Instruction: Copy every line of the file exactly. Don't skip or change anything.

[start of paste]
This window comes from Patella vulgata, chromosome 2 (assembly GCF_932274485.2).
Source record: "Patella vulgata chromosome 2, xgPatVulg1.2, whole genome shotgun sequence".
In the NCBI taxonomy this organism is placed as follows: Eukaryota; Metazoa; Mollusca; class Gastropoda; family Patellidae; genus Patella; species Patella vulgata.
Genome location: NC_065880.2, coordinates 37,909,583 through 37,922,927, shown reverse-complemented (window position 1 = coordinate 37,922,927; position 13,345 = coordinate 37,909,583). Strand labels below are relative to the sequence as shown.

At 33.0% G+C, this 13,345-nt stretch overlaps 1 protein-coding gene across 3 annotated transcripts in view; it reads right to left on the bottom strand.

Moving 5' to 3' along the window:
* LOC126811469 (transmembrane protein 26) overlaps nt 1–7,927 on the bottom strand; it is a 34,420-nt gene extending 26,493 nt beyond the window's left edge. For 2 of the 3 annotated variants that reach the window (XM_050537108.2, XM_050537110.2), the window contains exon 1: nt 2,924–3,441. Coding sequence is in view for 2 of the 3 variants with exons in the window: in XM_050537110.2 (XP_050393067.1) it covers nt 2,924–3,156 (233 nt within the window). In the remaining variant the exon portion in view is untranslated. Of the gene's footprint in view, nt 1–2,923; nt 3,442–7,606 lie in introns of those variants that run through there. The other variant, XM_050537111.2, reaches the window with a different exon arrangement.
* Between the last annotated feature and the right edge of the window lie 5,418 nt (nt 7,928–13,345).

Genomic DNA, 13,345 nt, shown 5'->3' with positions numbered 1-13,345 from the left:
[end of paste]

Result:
This window comes from Patella vulgata, chromosome 2 (assembly GCF_932274485.2).
Source record: "Patella vulgata chromosome 2, xgPatVulg1.2, whole genome shotgun sequence".
In the NCBI taxonomy this organism is placed as follows: Eukaryota; Metazoa; Mollusca; class Gastropoda; family Patellidae; genus Patella; species Patella vulgata.
Genome location: NC_065880.2, coordinates 37,909,583 through 37,922,927, shown reverse-complemented (window position 1 = coordinate 37,922,927; position 13,345 = coordinate 37,909,583). Strand labels below are relative to the sequence as shown.

At 33.0% G+C, this 13,345-nt stretch overlaps 1 protein-coding gene across 3 annotated transcripts in view; it reads right to left on the bottom strand.

Moving 5' to 3' along the window:
* LOC126811469 (transmembrane protein 26) overlaps nt 1–7,927 on the bottom strand; it is a 34,420-nt gene extending 26,493 nt beyond the window's left edge. For 2 of the 3 annotated variants that reach the window (XM_050537108.2, XM_050537110.2), the window contains exon 1: nt 2,924–3,441. Coding sequence is in view for 2 of the 3 variants with exons in the window: in XM_050537110.2 (XP_050393067.1) it covers nt 2,924–3,156 (233 nt within the window). In the remaining variant the exon portion in view is untranslated. Of the gene's footprint in view, nt 1–2,923; nt 3,442–7,606 lie in introns of those variants that run through there. The other variant, XM_050537111.2, reaches the window with a different exon arrangement.
* Between the last annotated feature and the right edge of the window lie 5,418 nt (nt 7,928–13,345).

Genomic DNA, 13,345 nt, shown 5'->3' with positions numbered 1-13,345 from the left: